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What Is Medical Malpractice?

Medical malpractice occurs when a hospital, doctor, or other health care practitioner accidentally injures a patient. It can also occur as a result of errors in diagnosis, treatment, care, or medical management. 

If you suspect you’re a victim of medical malpractice, reach out to a West Palm Beach injury lawyer for help filing a claim and seeking justice.

The Trial Process

Medical malpractice cases are rarely tried in court, but this is the norm in civil litigation in the United States. As a result, a variety of legal tools have been developed, the most important of which is the discovery process. There is a significant amount of time between the filing of a lawsuit and the court hearing for the parties to exchange information and establish the facts.

In a medical malpractice trial, a jury is chosen from a pool of potential jurors. The jury selection procedure varies from courtroom to courtroom. Some judges allow lawyers to directly question potential jurors. Other judges conduct their own questioning, which is usually based on written questions submitted by the parties.

Filing a Medical Malpractice Lawsuit

In order to prove in a medical malpractice lawsuit that a physician violated the medical standard of care and caused you harm, months or even years of pre-trial investigation may be required. If there is cause to pursue a medical malpractice claim, the patient must provide relevant facts. 

Many states require attorneys to file a certificate of merit before filing a medical malpractice lawsuit. As a result, you’ll need an expert who is committed to their point of view and willing to defend that view in deposition and/or at trial. If there is any doubt about the extent of the damage, an independent medical examination may be beneficial.

What Must Be Proven in a Medical Malpractice Lawsuit?

The rules and procedures for filing a medical malpractice claim differ from state to state, but it must be done as soon as possible. The time limit for filing a lawsuit in Florida is two years. Pre-litigation procedures are required in some states, such as Florida, before a lawsuit can be filed.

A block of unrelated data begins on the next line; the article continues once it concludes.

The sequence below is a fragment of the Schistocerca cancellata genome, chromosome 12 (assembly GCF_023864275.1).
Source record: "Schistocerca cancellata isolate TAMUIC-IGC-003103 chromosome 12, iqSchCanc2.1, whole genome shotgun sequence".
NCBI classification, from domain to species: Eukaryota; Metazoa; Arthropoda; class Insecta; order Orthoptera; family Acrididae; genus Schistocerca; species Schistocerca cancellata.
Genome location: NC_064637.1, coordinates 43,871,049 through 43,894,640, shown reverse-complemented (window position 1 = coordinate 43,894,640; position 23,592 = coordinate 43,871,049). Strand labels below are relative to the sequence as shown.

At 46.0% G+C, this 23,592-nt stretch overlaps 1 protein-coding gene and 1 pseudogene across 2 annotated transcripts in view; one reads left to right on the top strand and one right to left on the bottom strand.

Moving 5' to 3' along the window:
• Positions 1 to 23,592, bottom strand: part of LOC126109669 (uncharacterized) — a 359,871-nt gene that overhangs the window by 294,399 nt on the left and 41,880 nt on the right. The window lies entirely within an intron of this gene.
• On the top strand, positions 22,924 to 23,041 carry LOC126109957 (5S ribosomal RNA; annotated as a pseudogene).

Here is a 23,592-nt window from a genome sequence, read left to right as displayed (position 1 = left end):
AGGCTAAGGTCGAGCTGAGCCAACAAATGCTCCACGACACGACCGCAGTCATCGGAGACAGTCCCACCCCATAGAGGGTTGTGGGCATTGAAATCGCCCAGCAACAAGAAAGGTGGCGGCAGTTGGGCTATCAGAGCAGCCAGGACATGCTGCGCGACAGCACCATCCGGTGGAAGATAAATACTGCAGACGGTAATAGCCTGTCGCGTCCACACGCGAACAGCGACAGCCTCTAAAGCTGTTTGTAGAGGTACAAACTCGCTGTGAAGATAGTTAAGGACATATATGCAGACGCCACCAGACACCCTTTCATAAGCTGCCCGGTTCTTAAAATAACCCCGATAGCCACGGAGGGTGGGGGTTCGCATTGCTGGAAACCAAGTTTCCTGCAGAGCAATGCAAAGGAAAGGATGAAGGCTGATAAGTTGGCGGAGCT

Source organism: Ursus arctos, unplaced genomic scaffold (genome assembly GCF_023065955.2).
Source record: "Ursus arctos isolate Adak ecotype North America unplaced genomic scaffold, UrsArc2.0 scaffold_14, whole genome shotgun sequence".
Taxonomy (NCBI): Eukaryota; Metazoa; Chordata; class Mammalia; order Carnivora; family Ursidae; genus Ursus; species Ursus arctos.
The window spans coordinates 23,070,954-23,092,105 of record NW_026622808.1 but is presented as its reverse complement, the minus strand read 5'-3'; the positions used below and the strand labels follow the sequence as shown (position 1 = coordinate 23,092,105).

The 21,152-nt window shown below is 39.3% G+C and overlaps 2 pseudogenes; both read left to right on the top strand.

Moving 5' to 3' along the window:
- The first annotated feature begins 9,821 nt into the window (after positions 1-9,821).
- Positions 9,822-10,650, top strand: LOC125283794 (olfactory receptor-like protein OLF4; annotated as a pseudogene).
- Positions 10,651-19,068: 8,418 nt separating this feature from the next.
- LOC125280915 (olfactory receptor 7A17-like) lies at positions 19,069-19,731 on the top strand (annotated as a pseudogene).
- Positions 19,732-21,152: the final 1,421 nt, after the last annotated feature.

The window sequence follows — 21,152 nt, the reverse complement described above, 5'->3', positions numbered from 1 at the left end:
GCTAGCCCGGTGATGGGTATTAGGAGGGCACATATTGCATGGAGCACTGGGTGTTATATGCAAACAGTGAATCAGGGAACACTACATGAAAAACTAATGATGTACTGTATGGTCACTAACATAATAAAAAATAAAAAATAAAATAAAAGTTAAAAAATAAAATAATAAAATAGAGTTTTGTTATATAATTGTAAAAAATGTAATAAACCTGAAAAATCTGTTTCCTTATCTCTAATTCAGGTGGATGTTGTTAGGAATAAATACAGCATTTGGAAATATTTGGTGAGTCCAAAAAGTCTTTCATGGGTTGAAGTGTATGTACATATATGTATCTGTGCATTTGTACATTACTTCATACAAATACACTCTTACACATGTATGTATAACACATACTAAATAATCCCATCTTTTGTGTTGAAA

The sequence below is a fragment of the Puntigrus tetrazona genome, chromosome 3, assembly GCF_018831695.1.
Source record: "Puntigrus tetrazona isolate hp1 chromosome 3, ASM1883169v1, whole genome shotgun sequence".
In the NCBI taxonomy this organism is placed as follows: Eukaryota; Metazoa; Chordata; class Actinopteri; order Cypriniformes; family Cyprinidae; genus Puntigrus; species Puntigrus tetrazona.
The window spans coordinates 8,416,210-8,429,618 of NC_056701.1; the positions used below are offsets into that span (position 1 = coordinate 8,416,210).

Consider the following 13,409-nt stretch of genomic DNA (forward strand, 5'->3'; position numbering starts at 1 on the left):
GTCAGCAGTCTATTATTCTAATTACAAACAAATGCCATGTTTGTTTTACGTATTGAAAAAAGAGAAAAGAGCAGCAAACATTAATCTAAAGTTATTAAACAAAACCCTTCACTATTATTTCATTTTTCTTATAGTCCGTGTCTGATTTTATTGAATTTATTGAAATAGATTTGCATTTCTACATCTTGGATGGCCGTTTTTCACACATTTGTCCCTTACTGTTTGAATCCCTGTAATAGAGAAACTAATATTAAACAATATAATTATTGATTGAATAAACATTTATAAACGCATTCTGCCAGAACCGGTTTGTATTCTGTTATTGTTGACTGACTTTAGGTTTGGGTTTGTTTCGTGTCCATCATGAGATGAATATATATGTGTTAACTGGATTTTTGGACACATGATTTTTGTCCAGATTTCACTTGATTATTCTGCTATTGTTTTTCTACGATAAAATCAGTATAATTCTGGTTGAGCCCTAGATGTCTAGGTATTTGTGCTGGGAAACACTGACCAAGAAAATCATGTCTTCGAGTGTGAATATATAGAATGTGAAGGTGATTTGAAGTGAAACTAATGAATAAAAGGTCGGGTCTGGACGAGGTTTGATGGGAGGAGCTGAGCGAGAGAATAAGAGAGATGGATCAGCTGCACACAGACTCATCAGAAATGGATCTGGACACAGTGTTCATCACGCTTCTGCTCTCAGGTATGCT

A plaintiff must establish the existence of a doctor-patient relationship, demonstrate that the doctor failed to meet a reasonable standard of care for a similar professional in the same circumstances, and demonstrate causation and actual damages. Plaintiffs claiming medical malpractice may be awarded both monetary and non-monetary damages

How Does a Lawyer Identify the Victim of Medical Malpractice?

In a medical malpractice lawsuit, attorneys must prove a number of things. They must first demonstrate that a doctor-patient relationship existed and in the right setting. To put it another way, you can’t sue a doctor for giving you bad medical advice at a party.

The attorney must then demonstrate that the defendant breached his or her duty of care. As previously stated, the duty of care is also known as the standard of care in the medical industry. In other words, it’s what a doctor’s colleague would do in a similar situation. Finally, a medical malpractice attorney must show that your injury caused you financial or other harm. 

All these elements will help establish if you have a medical malpractice case.

Contact a Medical Malpractice Lawyer

If you believe you have a legal claim against a hospital or medical facility, you should consult with an attorney as soon as possible. Consultations for medical malpractice are free at The Law Offices of Casey D. Shomo, and you will only be charged if your case is successfully resolved. 

A medical malpractice claim cannot be pursued on your own. You’ll need an experienced attorney with a track record of assisting clients in obtaining the compensation they deserve. To speak with a medical malpractice attorney, call 561-659-6366 or fill out our contact form.